It is suggested that Ken Kesey"s One Flew over the Cuckoo"s Nest contains examples of behaviour and attitudes displayed by characters within the clinical environment of the psychiatric ward which can be compared to behaviour found within contemporary American society. These include examples of leadership and hierarchy within a class or caste system, sexism and crime and punishment.
In the text, the theme of leadership is very prominent and important to the story. Arguably it is more important theme of the book, than the issue of mental illness, which forms the setting and the core of the novel.
The leader figure in the ward is Big Nurse, who has complete control over the ward. Any decisions that are made over a patient or with regards the running of the ward must go through Big Nurse first. She is seen by the Chief as being almost mechanical in her approach to her running of the ward:
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She"s got that bag full of a thousand parts she aims to use in her duties today-wheels and gears, cogs polished to a hard glitter...(10)
The ward is run by her to a very strict daily routine, which is almost fanatically neurotic in it"s precision and dedication. Chief describes Big Nurse"s devotion to her daily routine:
'The slightest thing messy or out of kilter in any way ties her into a little white knot of tight-smiled fury" (27)
When McMurphy enters the ward, the delicate equilibrium which the nurse has created is upset. This is because, like the nurse, McMurphy is a natural leader-figure. He takes over the control of the ward by manipulating the patients; seemingly for their own good, but it may be argued that he gets a feeling a control from being a leader over a large group of people.
This may be a feeling of control and power which has previously been absent in his life for some reason.
We are told, early in the book, of McMurphy"s admission to the ward doctor about his conviction for raping a fifteen year old girl, and his unwillingness to acknowledge that he had committed a crime:
'Said she was seventeen, Doc, and she was plenty willin"... so willin", in fact, I took to sowing my pants up" (40)
This could also be argued for Big Nurse; What is her motive for her total dedication to the job? It is possible that she also relishes the feeling of control over the patients in her care which her job allows.
She knows that she has absolute power over every patient in her 'care"; The power to change any of her patient"s lives immediately wherever she might see fit.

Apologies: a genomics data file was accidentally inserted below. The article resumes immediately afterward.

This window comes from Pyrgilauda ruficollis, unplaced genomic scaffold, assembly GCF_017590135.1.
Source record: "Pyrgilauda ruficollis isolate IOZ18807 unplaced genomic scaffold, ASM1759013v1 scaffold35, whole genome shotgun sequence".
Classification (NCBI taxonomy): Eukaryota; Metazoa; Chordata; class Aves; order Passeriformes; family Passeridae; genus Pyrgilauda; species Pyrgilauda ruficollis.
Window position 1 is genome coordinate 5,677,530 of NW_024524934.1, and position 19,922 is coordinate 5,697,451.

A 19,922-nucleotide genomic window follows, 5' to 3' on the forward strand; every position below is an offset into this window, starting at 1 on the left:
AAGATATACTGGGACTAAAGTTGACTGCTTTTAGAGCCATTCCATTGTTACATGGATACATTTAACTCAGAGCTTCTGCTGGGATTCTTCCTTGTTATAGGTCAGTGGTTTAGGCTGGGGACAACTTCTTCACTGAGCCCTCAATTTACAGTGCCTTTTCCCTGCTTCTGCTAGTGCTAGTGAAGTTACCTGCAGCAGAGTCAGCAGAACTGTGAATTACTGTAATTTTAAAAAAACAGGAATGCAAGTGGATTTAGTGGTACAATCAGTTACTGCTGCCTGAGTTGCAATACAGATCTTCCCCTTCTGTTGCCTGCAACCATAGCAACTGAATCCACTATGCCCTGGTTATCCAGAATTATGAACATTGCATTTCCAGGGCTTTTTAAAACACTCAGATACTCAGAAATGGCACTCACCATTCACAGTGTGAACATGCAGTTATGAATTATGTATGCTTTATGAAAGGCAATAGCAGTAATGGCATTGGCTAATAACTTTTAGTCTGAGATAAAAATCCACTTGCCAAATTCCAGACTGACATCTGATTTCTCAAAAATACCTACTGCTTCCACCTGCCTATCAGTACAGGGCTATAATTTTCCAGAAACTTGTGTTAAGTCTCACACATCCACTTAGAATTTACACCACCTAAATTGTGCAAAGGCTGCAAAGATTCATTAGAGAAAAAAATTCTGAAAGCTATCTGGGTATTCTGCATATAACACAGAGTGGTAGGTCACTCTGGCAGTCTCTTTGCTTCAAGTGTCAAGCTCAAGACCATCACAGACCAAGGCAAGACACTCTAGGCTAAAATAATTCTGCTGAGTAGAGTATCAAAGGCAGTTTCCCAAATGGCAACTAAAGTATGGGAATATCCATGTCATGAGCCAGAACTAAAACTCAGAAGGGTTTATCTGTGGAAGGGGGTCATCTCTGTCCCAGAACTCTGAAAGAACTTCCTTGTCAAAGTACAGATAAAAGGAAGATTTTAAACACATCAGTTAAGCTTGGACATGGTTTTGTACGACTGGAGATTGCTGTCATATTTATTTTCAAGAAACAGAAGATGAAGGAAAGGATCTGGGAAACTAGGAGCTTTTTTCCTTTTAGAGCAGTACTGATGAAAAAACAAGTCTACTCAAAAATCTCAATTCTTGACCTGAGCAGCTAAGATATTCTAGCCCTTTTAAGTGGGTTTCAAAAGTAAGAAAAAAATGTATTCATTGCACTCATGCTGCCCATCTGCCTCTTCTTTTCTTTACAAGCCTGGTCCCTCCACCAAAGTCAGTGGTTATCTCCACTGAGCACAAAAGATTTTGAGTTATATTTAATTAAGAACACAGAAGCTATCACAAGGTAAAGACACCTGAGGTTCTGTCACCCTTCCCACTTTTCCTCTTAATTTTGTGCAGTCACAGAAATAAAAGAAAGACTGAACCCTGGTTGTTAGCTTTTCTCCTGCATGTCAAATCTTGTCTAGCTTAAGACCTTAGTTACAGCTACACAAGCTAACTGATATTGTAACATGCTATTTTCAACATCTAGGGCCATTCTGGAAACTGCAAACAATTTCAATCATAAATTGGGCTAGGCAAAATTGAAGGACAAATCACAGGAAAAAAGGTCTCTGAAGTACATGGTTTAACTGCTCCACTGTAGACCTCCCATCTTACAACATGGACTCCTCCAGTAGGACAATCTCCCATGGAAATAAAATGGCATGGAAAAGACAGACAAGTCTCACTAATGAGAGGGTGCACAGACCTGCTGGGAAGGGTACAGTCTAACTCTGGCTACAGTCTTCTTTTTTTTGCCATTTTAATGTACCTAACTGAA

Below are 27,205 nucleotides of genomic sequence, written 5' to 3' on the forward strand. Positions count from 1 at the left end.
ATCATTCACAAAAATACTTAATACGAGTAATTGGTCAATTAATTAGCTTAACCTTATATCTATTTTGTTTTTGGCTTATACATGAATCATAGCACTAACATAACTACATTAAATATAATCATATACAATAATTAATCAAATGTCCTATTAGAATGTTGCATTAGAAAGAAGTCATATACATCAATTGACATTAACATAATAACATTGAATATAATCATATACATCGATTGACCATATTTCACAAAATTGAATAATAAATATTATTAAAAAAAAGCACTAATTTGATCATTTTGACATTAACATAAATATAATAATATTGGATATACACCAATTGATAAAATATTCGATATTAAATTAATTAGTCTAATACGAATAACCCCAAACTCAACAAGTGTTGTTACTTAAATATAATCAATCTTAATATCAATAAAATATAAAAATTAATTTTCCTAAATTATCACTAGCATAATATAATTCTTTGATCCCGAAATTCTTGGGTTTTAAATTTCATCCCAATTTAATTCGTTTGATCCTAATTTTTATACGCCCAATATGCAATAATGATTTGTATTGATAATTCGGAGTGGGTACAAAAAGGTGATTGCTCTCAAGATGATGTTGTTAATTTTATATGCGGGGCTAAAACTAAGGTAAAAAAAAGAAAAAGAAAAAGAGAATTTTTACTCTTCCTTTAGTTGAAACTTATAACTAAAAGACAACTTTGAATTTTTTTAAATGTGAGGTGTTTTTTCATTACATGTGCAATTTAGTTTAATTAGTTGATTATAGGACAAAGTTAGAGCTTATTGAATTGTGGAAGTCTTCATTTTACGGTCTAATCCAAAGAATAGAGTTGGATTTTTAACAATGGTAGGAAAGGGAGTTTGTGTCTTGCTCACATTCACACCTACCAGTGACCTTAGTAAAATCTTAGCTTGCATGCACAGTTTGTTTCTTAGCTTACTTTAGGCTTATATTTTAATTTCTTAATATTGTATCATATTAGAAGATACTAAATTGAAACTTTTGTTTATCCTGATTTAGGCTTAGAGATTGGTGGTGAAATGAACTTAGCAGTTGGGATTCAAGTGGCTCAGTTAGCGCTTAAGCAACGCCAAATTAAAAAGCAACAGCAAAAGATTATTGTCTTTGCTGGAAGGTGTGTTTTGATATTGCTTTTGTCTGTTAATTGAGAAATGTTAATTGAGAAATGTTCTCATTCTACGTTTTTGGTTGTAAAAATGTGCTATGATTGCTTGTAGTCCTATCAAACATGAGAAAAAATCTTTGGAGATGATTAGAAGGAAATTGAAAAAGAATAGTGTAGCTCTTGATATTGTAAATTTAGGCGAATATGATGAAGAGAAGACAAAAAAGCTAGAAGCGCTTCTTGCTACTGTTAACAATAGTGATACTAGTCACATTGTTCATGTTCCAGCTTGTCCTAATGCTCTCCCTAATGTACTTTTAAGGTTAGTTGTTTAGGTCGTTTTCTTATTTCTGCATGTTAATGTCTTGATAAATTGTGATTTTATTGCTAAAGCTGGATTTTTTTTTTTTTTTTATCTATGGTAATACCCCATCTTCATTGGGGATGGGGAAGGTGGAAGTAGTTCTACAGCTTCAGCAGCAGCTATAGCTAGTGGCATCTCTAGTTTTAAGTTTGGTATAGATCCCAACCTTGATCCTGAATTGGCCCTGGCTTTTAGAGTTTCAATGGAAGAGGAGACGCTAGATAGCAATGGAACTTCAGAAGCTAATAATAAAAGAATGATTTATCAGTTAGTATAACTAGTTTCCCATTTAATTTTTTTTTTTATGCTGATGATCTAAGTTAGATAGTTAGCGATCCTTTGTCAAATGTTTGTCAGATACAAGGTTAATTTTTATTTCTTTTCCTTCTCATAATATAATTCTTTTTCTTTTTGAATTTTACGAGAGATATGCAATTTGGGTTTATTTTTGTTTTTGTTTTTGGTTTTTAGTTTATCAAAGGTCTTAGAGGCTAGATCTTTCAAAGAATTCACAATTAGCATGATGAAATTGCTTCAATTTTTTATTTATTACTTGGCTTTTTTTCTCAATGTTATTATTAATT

Such behaviour can also be seen in contemporary society in an environment such as a school;
The school is a good example because it has a central leader in the position of the head teacher. The head teacher has full responsibility over every person within the school, and also sets the rules and regulations which everyone in that particular school must obey.
If a member of the school breaks any of the rules, the head teacher will decide an appropriate punishment. While the head teacher is answerable to the Governing Board of the school, they still have the most 'power" and authority over the school.
It can also be shown within a large corporation with the position of a Managing Director. All other staff in the company are directly answerable to him. The Managing Director has the power to hire new staff, and also to make staff redundant. But, again, he is answerable to the owner of the company and perhaps the shareholders; so he can never have total power in his position
This can be contrasted with Big Nurse; She is, in theory, answerable to the Management Board of the hospital, and even to the doctors who work on the ward. But she appears to have the most control over the daily running of the ward, as if she were senior to the doctors, even though, in fact, she is only a nurse. She seems to have total and complete authority over every person in the ward.
The theme of leadership does not mirror the outside world very accurately, as in contemporary society a leader of a society or an organisation is almost always accountable to a person senior to him. This is not seen in the novel, as Big Nurse seems to be answerable to no one, in fact, it is arguable that everyone answers to her.
A hierarchy or class system operates inside the ward which can be clearly seen throughout the course of the novel. Patients living within the ward are 'classed" according to the state of their mental health or to the condition of which they suffer from. Chief describes the method of discriminating patients from one another: